The modernising, Cameron agenda was conceived in times of plenty. It was underpinned by a belief that there would be healthy growth, the proceeds of which could be shared. Since the crash, the Cameroons have—with varying degrees of success—tried to come to terms with the new world around them, and what it means for their political project.
Few have grappled harder with this problem than the new planning minister, Nick Boles. Boles was present at the creation of the Cameron project. As one of the founders of Policy Exchange, he is an original moderniser. But since the crash, he has turned his focus to the economy. His Macmillan lecture and his Resolution Foundation speech laid out some of the choices that will need to be made to make Britain globally competitive. Boles now finds himself responsible for pushing through further reform of the planning system.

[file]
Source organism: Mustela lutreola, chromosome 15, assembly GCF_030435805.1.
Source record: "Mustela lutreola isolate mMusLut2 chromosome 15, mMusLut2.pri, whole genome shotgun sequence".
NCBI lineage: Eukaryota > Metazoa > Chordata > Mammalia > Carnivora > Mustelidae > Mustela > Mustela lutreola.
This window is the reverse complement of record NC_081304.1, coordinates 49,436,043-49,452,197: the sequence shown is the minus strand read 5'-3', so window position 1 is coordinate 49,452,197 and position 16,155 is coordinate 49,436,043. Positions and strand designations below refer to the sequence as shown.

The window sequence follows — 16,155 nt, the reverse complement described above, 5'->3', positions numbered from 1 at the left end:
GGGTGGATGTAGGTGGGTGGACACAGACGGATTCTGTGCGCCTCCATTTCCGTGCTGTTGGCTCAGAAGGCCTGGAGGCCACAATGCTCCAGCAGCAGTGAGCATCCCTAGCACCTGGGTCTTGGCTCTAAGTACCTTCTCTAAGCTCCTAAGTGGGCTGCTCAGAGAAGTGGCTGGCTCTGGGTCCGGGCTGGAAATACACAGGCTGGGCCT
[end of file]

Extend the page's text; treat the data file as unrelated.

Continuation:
There’s something apt about the fact this moderniser is now a growth minister. For in some ways, this reshuffle—with is focus on trying to remove as many blockages to growth as possible—can be seen as the moment that the Cameron project caught up with the economic times.Tags: Autumn reshuffle 2012, Nick Boles, Planning, UK politics